There are two available methods to freeze them. One is in fresh form, and the other is in for of purée. Lettuce freeze like this can be used within six months and always remember to put a date on the container or a bag.

Method I – Freeze Fresh Lettuce

Make sure you discard the stalk and the damaged and diseased leaves.

As said, wash the leaves in cool water and place them in a colander to remove excess water after this use paper towels or a soft cloth to dry the leaves thoroughly since it is very important to minimize the moisture on the leaves.

Once you are sure, all the water is removed, put the leaves in a freezer bag, and store them in the freezer. I advise you to press the leaves gently to release excess air from the bag here; you can always use the straw. This will help to retain freshness. Always store bags with lettuce on top of the freezer; otherwise, they will be crushed. If you freeze different types of lettuces, freeze them in separate bags.

Remember, you must be very gentle throughout the process of cleaning and storing the leaves. You can try this method, but I must tell you that frozen leaves will have a changed texture, and they will be rather limp and lifeless than crispy once they are thawed.

In order to thaw the frozen leaves, take them out of the freezer and stay in the refrigerator overnight and place it on the countertop for the next hour or two to completely thaw them.

Method II – Freeze Pureed Lettuce

This is one of the easiest methods to preserve lettuce, and it is way better if you ask me since there is no change in the texture. If you prepare your lettuce this way, you can use them for smoothies or enhance the flavor of your soups, curries, and stews.

Just like in the first method, discard the stalk and separate the leaves. Wash them well with cold water. The next step is to place the leaves in a blender and puree them along with a very small amount of water. Pour the puree into ice trays and put it in the freezer. When the cubes are completely frozen, remove them from the ice trays and store them in the freezer bag or airtight container.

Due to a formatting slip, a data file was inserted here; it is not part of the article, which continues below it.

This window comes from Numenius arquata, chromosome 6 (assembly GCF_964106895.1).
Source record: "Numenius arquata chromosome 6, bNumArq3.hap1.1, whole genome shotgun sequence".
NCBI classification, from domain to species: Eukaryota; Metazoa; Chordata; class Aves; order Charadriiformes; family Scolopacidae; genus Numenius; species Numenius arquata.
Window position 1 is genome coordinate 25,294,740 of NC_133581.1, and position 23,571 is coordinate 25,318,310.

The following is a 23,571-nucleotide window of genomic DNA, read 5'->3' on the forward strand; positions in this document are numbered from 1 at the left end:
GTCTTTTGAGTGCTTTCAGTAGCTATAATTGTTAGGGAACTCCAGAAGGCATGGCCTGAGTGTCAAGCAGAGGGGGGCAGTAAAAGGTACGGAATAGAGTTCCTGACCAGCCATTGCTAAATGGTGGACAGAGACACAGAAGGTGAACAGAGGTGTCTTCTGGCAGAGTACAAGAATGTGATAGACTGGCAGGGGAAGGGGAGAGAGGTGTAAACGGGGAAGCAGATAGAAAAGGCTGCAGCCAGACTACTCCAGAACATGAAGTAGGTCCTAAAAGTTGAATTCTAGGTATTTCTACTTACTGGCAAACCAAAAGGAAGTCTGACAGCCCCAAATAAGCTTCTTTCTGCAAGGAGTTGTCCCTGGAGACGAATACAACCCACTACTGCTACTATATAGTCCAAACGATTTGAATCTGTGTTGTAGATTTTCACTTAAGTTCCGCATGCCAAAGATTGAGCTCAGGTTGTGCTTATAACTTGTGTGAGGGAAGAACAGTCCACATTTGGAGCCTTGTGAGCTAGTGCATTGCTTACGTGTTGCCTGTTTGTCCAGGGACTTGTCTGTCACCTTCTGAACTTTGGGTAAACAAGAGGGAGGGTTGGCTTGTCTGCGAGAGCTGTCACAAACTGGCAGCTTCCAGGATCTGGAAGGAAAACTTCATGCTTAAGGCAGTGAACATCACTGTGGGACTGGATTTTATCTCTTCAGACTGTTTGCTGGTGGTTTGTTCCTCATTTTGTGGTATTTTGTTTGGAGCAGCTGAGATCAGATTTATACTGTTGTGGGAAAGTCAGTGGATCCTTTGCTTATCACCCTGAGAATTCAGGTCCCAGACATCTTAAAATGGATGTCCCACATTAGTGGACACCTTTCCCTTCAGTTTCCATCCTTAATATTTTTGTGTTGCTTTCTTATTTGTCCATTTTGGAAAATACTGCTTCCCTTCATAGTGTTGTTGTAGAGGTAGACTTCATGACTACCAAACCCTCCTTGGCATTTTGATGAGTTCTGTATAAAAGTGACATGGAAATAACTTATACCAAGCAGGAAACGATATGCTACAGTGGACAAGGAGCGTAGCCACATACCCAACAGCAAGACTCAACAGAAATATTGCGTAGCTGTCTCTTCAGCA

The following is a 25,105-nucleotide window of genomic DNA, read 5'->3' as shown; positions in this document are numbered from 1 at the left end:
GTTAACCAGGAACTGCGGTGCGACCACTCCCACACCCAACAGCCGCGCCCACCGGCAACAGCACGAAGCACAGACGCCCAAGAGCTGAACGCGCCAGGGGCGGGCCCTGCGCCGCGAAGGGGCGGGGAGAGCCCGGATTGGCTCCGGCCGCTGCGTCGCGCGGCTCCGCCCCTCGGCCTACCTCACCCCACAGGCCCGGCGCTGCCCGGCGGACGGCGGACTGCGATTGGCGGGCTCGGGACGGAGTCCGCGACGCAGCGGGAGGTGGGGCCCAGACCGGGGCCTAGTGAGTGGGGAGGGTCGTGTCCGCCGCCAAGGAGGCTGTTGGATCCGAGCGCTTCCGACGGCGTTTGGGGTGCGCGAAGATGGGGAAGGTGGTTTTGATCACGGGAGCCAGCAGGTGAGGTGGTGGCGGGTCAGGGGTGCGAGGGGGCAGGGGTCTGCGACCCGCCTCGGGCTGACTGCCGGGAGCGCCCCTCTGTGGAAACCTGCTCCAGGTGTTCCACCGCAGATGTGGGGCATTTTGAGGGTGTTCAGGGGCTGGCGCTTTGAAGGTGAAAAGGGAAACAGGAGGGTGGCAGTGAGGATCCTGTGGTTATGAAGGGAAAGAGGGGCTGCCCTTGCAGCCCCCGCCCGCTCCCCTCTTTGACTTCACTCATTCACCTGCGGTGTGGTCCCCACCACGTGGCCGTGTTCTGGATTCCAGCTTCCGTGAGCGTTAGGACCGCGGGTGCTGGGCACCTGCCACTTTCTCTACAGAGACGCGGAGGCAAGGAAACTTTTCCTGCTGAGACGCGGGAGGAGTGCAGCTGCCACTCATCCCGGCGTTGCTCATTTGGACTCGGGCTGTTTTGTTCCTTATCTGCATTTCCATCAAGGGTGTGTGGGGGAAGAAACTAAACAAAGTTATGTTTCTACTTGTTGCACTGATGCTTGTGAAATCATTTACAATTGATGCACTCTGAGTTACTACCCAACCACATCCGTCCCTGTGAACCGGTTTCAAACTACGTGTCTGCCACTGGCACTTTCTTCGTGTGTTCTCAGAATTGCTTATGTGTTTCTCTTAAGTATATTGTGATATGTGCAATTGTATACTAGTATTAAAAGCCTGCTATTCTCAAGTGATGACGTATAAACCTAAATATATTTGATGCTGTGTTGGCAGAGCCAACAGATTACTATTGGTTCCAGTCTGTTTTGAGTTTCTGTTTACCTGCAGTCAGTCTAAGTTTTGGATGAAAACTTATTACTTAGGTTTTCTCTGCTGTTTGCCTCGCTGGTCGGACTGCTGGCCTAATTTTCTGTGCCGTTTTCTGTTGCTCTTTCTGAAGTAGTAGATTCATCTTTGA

How To Use A Frozen Lettuce

Make sure you use frozen lettuce within six months for the best quality. As I said, you can add it to soup or stock, casseroles, and stir-fries.

You can even use frozen lettuce to substitute the spinach in case you run out of it. For example, you can substitute spinach with lettuce in those mega-popular green smoothies; believe me, lettuce ice cubes are great for them, and they do not make a smoothie taste grassy.

Whole frozen lettuce leaves (if you are lucky and they don’t turn soggy) work well as wraps. If they get slimy and limp, you can always braise them with butter and chicken, for example, and save the situation since this is still the better thing to do than to throw it away.

In The End

Almost every food can be frozen, but this does not mean everything should be frozen. I will strictly hold my ground beliefs and advise you not to freeze the lettuce, not even for the smoothies since lettuce loses a lot of beneficial nutrition during the freezing process.

However, I can’t beat the fact that you can freeze it for cooking purposes just like we do with spinach, so if you are willing to eat stews made out from frozen lettuce, then go ahead and freeze as much as you like.

Since I am here preaching about using lettuce in its most natural form, I feel the need to share this advice with you and help you prolong its shelf life in the fridge.

What I always do is separate leaves from the base and lay each leaf flat in the bag with a paper towel between each leaf. I do not wash the lettuce until the moment I am ready to use it. Change towel paper each day until you completely use it. This way, you can store lettuce in the fridge for up to a week.